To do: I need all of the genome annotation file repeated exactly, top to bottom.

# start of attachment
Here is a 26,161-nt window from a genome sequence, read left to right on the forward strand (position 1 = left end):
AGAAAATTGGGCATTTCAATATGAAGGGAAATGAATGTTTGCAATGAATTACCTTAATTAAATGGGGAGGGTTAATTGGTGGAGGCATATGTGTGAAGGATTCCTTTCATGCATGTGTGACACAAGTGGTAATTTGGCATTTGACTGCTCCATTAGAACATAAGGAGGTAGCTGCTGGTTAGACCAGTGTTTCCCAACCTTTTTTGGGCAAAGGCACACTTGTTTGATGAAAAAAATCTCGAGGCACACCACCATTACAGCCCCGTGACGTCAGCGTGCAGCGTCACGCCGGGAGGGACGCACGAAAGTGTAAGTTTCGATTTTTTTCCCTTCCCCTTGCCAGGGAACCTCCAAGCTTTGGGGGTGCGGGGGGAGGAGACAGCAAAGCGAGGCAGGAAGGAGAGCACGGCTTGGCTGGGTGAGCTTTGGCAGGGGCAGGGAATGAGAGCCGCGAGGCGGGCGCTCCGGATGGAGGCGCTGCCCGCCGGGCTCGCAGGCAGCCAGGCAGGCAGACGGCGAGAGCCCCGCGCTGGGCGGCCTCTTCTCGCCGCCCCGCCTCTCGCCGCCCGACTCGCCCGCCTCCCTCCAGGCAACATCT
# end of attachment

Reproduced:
Here is a 26,161-nt window from a genome sequence, read left to right on the forward strand (position 1 = left end):
AGAAAATTGGGCATTTCAATATGAAGGGAAATGAATGTTTGCAATGAATTACCTTAATTAAATGGGGAGGGTTAATTGGTGGAGGCATATGTGTGAAGGATTCCTTTCATGCATGTGTGACACAAGTGGTAATTTGGCATTTGACTGCTCCATTAGAACATAAGGAGGTAGCTGCTGGTTAGACCAGTGTTTCCCAACCTTTTTTGGGCAAAGGCACACTTGTTTGATGAAAAAAATCTCGAGGCACACCACCATTACAGCCCCGTGACGTCAGCGTGCAGCGTCACGCCGGGAGGGACGCACGAAAGTGTAAGTTTCGATTTTTTTCCCTTCCCCTTGCCAGGGAACCTCCAAGCTTTGGGGGTGCGGGGGGAGGAGACAGCAAAGCGAGGCAGGAAGGAGAGCACGGCTTGGCTGGGTGAGCTTTGGCAGGGGCAGGGAATGAGAGCCGCGAGGCGGGCGCTCCGGATGGAGGCGCTGCCCGCCGGGCTCGCAGGCAGCCAGGCAGGCAGACGGCGAGAGCCCCGCGCTGGGCGGCCTCTTCTCGCCGCCCCGCCTCTCGCCGCCCGACTCGCCCGCCTCCCTCCAGGCAACATCT